June 27, 2012 -- “They attacked the town,” said Dr. Jordy Cox, a Colorado-based trauma surgeon who was working in the Congo with Doctors Without Borders when civil war broke out in 2008. The rebels came but Dr. Cox’s medical team stayed. “We never left the hospital. There was actual fighting in the streets right next to us.”
When doctors like Jordy Cox travel to conflict areas, they typically bring along kits of medical supplies, such as those provided by Doctors Without Borders. But that's not all. Detonating bombs and insurgent activity can destroy fundamental infrastructures, like power grids, that make treating patients a major challenge. To that end, doctors often bring along their own personal equipment and tools. That way if the power goes out or computers are nowhere to be found, they're prepared.
Medical doctors with experience working in acute conflict areas describe here some of items they pack, just in case.
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Dr. Jacques Bérès is a septuagenarian French surgeon who has already sneaked into Syria several times this year to perform life-saving operations on dozens of wounded people. He had to pack extra light since he was crossing the border illegally.
"The risk is so important; it's impossible to have heavy luggage with you,” he said. One of the few things he did bring: a personal tourniquet. These devices apply pressure around a wounded extremity to control blood flow. “It’s such a pity to have to cry for a tourniquet in case of emergency bleeding.”
Dr. Cox, who has worked for Doctors Without Borders in several conflict areas, also packs extra tourniquets. “Especially if I’m going to an area that I know is potentially going to have bombs and explosions,” he said. “It’s a way of temporizing injuries.”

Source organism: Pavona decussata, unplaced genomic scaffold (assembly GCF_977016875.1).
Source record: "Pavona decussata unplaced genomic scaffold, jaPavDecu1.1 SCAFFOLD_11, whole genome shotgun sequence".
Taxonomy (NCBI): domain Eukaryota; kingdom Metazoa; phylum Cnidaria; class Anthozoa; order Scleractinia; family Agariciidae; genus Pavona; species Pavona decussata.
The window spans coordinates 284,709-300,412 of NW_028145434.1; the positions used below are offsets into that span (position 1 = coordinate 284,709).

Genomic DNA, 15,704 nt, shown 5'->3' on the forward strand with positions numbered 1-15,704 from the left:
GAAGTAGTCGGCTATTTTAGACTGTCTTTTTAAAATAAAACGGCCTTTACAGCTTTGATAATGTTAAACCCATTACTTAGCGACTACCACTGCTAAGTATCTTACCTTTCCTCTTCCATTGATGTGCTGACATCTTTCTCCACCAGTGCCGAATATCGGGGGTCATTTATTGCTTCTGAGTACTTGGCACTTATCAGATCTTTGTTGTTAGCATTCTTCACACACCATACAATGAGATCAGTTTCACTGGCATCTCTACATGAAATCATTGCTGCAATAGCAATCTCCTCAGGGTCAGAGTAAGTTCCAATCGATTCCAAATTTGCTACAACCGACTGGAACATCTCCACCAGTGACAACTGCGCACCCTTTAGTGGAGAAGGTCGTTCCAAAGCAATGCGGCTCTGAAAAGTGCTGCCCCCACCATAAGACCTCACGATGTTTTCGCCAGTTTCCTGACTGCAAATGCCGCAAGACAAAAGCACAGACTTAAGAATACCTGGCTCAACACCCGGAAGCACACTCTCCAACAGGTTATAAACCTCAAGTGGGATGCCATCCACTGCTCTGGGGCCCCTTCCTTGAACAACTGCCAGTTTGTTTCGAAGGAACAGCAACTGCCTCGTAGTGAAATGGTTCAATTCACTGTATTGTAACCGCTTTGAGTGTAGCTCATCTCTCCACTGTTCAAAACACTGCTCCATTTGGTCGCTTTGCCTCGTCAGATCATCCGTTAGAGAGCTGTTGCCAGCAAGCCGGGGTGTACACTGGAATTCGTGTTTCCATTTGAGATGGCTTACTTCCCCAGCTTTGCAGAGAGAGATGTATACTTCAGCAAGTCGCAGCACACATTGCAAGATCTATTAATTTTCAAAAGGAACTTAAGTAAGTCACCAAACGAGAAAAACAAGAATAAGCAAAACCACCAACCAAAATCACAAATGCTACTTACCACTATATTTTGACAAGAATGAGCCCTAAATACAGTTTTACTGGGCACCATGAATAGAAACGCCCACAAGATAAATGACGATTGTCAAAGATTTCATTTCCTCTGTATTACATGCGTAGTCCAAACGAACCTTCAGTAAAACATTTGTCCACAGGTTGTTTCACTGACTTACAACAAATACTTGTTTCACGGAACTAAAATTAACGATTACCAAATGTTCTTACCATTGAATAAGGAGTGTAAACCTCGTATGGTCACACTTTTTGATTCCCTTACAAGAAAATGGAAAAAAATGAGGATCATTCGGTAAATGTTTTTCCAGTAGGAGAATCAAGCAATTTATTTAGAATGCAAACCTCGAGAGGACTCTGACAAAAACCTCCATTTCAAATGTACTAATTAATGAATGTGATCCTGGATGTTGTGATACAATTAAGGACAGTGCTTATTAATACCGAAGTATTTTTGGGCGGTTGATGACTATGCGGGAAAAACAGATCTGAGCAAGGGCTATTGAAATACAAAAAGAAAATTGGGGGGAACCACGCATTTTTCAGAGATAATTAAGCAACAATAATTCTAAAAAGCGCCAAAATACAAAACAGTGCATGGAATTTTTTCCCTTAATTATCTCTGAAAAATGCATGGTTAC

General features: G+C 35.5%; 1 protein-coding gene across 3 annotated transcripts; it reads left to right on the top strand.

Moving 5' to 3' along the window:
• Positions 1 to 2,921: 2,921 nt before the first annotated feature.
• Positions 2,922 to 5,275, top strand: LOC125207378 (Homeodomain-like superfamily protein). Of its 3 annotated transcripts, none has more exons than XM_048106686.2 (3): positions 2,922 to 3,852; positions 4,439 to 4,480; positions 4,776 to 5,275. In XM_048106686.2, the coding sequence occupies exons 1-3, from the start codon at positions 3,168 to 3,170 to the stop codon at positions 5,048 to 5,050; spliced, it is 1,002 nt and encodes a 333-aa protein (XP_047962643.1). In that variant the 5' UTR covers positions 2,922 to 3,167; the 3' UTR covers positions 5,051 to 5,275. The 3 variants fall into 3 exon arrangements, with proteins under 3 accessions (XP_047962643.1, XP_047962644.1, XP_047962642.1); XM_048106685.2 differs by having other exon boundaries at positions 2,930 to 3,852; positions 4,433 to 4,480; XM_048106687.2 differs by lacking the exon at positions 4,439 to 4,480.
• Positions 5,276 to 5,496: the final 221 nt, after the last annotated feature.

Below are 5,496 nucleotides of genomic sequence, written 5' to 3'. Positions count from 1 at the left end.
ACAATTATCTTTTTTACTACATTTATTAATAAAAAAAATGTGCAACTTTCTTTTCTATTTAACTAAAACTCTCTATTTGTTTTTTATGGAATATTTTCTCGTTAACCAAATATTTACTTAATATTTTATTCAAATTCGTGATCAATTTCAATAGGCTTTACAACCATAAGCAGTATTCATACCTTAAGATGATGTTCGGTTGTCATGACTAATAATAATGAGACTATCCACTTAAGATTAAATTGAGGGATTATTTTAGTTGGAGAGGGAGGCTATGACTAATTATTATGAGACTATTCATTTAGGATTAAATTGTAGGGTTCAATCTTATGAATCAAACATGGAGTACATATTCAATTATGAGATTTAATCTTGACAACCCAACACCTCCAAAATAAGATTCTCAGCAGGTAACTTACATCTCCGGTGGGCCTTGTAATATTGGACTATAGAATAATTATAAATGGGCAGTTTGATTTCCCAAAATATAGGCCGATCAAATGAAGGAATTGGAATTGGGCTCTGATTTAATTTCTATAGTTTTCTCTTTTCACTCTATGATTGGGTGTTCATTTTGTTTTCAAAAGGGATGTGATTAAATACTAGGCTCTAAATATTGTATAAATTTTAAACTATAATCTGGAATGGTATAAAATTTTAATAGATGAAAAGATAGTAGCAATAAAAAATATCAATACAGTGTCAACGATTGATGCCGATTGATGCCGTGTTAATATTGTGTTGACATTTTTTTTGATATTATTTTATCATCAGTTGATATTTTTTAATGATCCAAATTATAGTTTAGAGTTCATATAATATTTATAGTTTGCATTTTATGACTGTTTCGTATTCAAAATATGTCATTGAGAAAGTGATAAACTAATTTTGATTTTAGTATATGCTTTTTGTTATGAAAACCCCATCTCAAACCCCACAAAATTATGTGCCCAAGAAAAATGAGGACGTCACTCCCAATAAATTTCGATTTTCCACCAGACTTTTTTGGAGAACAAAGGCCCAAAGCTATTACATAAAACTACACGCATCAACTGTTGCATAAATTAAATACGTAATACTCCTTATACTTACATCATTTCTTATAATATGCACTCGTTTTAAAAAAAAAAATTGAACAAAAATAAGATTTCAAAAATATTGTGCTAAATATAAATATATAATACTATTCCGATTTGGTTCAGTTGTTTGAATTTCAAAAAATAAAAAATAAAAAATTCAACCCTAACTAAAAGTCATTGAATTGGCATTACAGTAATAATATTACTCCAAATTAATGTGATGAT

Lightweight Body Armor
Whenever tensions increase and fighting spikes, Dr. Cox slips on his own personal body armor and puts a sterile surgical gown over that. “It’s a level 3A, so it will take a direct impact from a 45-caliber,” he said. “They’re nice and light and comfortable.”
Dr. Cox said he’s careful not to make a big show of donning the armor. When underneath a gown, the vest is hardly noticeable. Despite its advantages, the armor won’t stop a direct hit from an AK-47, he added. That would go through the vest, through him, and out the other side.
In Syria, Dr. Bérès was able to find enough supplies to perform dozens of emergency surgeries, but there was nothing available for specialized surgical procedures. “That’s normal in war conditions,” he said.
One piece of equipment Dr. Bérès brought was his pair of binocular loupes, special small magnifying lenses fitted over glasses that are designed to help him perform microsurgery.
Dr. Cox normally wears glasses so when he performs vascular surgery to repair blood vessels he puts on loupes as well. “I take them because they’re mine,” he said. “They’re my prescription.”
Besides his binocular loupes, Dr. Bérès packed other tools needed for microsurgery that he knew wouldn’t be found easily in Syria. They include a needle holder and extremely thin microfilament sutures. “The very tiny, tiny stitch of microsurgery -- number 8- and 9-zeroes,” he said, “I used to not find them anywhere in the world.”
Dr. Bérès performs microsurgery because he doesn’t like to just stop hemorrhaging and repair broken bones without paying attention to problems such as nerve damage or internal lesions to a liver. If he doesn’t address those injuries, they may never be addressed.